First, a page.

What does this mean?
1. Generally speaking a weed producer should be permitted to deduct wages, rents, and repair expenses attributable to its production activities, but should not be permitted to deduct wages, rents, or repair expenses attributable to its general business activities or its marketing activities.
2. If you have a non inventory accounting method established that regularly and consistently reports income and taxation the IRS examination or appeal function cannot necessarily force you to report income using an inventory method, you’ll just have to pay taxes on all gross receipts. In other words keep your books reliable and consistent using the accrual method to account for inventory and costs of goods sold (COGS) and get as many expenditures categorized under COGS as you can reasonably substantiate.
So what do these two matters together distill down to in plain terms for general understanding.
Well if you’ve made it far enough in this post – thank you. IMHO it means:
1. Keep detailed books and records of all financial transactions that are reliable and consistent year over year. Hire an accountant and engage an accounting method that accounts for inventory and produce a statement of financial position regularly and consistently complete with a Profit/Loss and Balance Sheet that ties out to recorded receipts.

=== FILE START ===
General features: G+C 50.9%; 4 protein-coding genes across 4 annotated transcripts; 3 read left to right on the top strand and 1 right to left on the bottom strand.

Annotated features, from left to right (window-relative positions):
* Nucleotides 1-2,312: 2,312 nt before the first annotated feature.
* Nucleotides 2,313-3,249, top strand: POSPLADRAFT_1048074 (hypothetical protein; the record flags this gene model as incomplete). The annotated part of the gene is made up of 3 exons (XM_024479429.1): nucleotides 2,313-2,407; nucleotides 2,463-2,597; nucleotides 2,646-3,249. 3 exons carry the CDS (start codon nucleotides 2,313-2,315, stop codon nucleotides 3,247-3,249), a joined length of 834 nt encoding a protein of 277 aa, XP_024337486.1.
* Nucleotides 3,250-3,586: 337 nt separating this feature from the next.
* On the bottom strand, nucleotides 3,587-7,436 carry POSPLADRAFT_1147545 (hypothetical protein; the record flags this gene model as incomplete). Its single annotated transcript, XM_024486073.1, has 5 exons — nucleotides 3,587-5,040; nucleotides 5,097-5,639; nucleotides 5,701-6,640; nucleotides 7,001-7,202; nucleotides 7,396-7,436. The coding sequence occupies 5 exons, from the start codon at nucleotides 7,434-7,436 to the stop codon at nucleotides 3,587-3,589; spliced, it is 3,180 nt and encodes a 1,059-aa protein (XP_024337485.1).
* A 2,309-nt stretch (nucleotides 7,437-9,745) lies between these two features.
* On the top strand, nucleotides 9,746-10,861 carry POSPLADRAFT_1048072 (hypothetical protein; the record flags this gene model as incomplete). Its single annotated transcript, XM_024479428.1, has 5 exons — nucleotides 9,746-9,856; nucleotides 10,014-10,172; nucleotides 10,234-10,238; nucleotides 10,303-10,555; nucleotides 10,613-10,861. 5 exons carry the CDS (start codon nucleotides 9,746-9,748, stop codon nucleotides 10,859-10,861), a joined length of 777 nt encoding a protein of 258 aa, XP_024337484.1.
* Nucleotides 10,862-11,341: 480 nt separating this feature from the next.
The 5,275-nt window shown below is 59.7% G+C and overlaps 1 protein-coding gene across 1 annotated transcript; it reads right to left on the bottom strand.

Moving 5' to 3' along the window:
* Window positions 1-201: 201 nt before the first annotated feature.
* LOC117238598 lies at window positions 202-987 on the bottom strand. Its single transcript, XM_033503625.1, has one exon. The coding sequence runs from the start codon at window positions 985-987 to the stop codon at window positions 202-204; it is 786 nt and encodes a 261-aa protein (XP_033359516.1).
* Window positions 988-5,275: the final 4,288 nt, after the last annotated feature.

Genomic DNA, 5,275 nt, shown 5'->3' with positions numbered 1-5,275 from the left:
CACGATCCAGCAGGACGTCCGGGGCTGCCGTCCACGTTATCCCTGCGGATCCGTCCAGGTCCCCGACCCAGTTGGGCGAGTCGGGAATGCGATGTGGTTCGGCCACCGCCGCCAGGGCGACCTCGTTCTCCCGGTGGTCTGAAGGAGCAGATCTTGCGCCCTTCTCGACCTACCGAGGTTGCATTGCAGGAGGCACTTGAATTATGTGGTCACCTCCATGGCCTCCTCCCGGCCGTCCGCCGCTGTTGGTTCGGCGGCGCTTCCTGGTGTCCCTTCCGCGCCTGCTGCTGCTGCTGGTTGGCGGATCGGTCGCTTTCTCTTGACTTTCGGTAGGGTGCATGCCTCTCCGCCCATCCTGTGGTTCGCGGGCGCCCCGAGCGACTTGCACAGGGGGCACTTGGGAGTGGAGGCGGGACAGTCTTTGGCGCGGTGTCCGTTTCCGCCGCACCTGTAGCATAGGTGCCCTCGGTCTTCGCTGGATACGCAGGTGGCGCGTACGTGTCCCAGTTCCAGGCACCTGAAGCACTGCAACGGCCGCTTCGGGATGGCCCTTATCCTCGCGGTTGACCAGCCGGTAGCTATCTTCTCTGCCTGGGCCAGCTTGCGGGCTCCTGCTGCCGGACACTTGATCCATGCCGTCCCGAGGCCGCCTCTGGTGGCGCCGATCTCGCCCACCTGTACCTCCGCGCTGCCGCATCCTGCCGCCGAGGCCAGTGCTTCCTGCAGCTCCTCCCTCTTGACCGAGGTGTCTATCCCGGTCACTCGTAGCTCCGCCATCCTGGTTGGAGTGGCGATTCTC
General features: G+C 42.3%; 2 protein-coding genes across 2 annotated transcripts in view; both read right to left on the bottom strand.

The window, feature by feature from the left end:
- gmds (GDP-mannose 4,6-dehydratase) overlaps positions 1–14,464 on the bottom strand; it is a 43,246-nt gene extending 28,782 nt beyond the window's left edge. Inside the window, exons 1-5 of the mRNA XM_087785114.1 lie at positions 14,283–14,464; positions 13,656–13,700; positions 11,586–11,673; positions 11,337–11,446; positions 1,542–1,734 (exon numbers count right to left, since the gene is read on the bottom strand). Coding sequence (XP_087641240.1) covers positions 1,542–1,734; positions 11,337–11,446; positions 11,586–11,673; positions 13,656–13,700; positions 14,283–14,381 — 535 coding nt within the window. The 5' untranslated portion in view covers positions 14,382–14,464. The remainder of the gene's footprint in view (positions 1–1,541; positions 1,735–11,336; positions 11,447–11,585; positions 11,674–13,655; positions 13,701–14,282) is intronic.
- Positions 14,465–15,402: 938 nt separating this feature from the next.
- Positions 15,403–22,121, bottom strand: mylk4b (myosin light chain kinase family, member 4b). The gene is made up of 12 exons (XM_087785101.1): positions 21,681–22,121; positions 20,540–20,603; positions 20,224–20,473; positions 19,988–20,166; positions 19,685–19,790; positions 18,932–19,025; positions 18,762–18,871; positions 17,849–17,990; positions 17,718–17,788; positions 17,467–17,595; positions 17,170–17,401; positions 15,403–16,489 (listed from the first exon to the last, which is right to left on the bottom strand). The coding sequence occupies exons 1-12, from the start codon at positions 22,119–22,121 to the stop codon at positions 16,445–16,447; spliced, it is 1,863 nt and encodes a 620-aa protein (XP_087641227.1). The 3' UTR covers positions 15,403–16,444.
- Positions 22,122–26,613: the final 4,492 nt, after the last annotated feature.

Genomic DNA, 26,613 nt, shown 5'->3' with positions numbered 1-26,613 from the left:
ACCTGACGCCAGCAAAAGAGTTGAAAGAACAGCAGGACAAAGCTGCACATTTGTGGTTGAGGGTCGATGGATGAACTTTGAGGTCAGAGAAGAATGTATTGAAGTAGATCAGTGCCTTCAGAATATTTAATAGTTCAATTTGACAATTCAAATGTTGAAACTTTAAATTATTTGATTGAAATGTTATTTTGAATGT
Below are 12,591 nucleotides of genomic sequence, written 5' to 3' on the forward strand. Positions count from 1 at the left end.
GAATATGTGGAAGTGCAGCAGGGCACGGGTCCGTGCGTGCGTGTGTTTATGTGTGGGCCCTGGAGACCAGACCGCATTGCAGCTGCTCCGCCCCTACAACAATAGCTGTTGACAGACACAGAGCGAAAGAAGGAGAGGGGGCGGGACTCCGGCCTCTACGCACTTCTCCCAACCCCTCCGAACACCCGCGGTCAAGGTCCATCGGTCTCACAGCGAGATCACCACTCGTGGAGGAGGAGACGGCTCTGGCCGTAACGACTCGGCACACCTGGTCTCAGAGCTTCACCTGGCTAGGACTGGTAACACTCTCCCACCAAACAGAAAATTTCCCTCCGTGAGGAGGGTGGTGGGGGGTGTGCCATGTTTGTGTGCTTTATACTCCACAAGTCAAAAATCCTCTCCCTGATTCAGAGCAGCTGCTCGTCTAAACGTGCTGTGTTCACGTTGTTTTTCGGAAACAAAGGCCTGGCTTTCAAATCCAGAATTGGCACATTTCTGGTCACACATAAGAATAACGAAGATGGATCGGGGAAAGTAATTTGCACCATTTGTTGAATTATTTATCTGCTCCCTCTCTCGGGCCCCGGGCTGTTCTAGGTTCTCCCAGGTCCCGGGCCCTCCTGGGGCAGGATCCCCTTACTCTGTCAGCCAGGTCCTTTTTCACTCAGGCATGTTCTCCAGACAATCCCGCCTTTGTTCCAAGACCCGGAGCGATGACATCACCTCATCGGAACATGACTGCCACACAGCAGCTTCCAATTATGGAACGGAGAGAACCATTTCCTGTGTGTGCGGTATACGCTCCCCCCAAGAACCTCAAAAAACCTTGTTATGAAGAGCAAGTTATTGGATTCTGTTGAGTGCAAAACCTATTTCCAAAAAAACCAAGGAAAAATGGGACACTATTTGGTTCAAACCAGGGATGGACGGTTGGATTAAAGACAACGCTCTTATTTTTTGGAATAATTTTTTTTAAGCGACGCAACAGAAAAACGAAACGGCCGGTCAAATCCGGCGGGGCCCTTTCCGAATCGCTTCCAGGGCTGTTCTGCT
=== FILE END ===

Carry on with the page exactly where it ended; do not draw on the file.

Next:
2. Consider selling other products besides weed in your retail establishment and minimizing the area where you actually sell the weed so as to minimize the non deductible rent expense associated with “trafficking” under IRC 280E.
3. Have as few people (aka employment expense) “doing” the “illegal trafficking” or said otherwise taking the customers money and handing the customer the weed. The expense of that employee engaging in that fashion is presently interpreted as non deductible under 280E. Weed consultants, counselors or whatever other nomenclature you want to assign was not effectively addressed in this memo though so tread lightly if you try to deduct their expenses as you may be headed to Court.
4. Don’t advertise just marijuana for sale as that expense will not be allowed either under 280E. Instead if you happen to also sell fully legal products under federal law as well as state law consider branding your advertising in the realm of holistic services or something of that ilk. Direct advertising of marijuana is a general sales and administrative expense disallowed under IRS 280E.
5. To avoid trench warfare with the IRS follow the advice provided in this memo until substantial authority like a Court case or Federal Regulation supersedes, which in this fast changing world could happen sooner rather than later. My guess is though that the FDA is not too terribly far from getting its head out of its ass on this one.
Original Post By: John Dundon
Subscribe to TaxConnections Blog
Enter your email address to subscribe to this blog and receive notifications of new posts by email.